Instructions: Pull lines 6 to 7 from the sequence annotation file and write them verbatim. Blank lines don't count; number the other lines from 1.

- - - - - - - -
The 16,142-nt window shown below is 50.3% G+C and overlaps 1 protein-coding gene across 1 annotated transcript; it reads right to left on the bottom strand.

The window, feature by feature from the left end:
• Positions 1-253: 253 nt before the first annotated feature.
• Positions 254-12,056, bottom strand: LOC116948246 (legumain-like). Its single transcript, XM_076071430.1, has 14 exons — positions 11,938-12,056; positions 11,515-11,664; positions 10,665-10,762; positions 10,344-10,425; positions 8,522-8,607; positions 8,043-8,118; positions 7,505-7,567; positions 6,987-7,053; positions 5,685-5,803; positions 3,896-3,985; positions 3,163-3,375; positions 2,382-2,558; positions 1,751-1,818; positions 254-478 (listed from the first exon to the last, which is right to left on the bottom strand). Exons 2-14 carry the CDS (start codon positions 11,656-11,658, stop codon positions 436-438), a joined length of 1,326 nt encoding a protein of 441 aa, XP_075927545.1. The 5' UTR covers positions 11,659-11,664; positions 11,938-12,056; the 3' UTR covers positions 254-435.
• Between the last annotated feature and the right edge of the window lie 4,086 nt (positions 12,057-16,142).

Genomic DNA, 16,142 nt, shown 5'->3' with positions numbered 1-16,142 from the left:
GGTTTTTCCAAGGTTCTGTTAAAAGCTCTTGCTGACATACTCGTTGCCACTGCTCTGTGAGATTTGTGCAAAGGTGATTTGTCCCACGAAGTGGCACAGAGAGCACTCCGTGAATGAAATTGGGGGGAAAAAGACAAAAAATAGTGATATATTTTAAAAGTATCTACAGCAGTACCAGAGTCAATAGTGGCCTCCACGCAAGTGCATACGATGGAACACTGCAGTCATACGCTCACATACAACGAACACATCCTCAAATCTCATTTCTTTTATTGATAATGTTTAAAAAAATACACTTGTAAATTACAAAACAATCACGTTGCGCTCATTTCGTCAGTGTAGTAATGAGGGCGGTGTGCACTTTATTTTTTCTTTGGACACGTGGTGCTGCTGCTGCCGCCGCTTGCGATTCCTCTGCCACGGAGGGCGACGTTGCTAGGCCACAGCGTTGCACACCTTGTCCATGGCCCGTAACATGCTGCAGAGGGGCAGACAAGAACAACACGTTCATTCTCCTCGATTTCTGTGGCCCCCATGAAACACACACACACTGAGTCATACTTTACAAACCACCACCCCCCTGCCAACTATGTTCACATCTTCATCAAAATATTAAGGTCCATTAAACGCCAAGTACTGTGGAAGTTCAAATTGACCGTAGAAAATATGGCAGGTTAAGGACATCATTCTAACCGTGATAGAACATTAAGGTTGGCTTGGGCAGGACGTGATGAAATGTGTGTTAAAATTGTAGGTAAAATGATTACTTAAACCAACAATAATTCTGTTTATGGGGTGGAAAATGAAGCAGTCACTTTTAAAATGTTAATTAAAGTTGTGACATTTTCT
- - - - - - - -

Genomic DNA, 16,142 nt, shown 5'->3' with positions numbered 1-16,142 from the left:
GGTTTTTCCAAGGTTCTGTTAAAAGCTCTTGCTGACATACTCGTTGCCACTGCTCTGTGAGATTTGTGCAAAGGTGATTTGTCCCACGAAGTGGCACAGAGAGCACTCCGTGAATGAAATTGGGGGGAAAAAGACAAAAAATAGTGATATATTTTAAAAGTATCTACAGCAGTACCAGAGTCAATAGTGGCCTCCACGCAAGTGCATACGATGGAACACTGCAGTCATACGCTCACATACAACGAACACATCCTCAAATCTCATTTCTTTTATTGATAATGTTTAAAAAAATACACTTGTAAATTACAAAACAATCACGTTGCGCTCATTTCGTCAGTGTAGTAATGAGGGCGGTGTGCACTTTATTTTTTCTTTGGACACGTGGTGCTGCTGCTGCCGCCGCTTGCGATTCCTCTGCCACGGAGGGCGACGTTGCTAGGCCACAGCGTTGCACACCTTGTCCATGGCCCGTAACATGCTGCAGAGGGGCAGACAAGAACAACACGTTCATTCTCCTCGATTTCTGTGGCCCCCATGAAACACACACACACTGAGTCATACTTTACAAACCACCACCCCCCTGCCAACTATGTTCACATCTTCATCAAAATATTAAGGTCCATTAAACGCCAAGTACTGTGGAAGTTCAAATTGACCGTAGAAAATATGGCAGGTTAAGGACATCATTCTAACCGTGATAGAACATTAAGGTTGGCTTGGGCAGGACGTGATGAAATGTGTGTTAAAATTGTAGGTAAAATGATTACTTAAACCAACAATAATTCTGTTTATGGGGTGGAAAATGAAGCAGTCACTTTTAAAATGTTAATTAAAGTTGTGACATTTTCT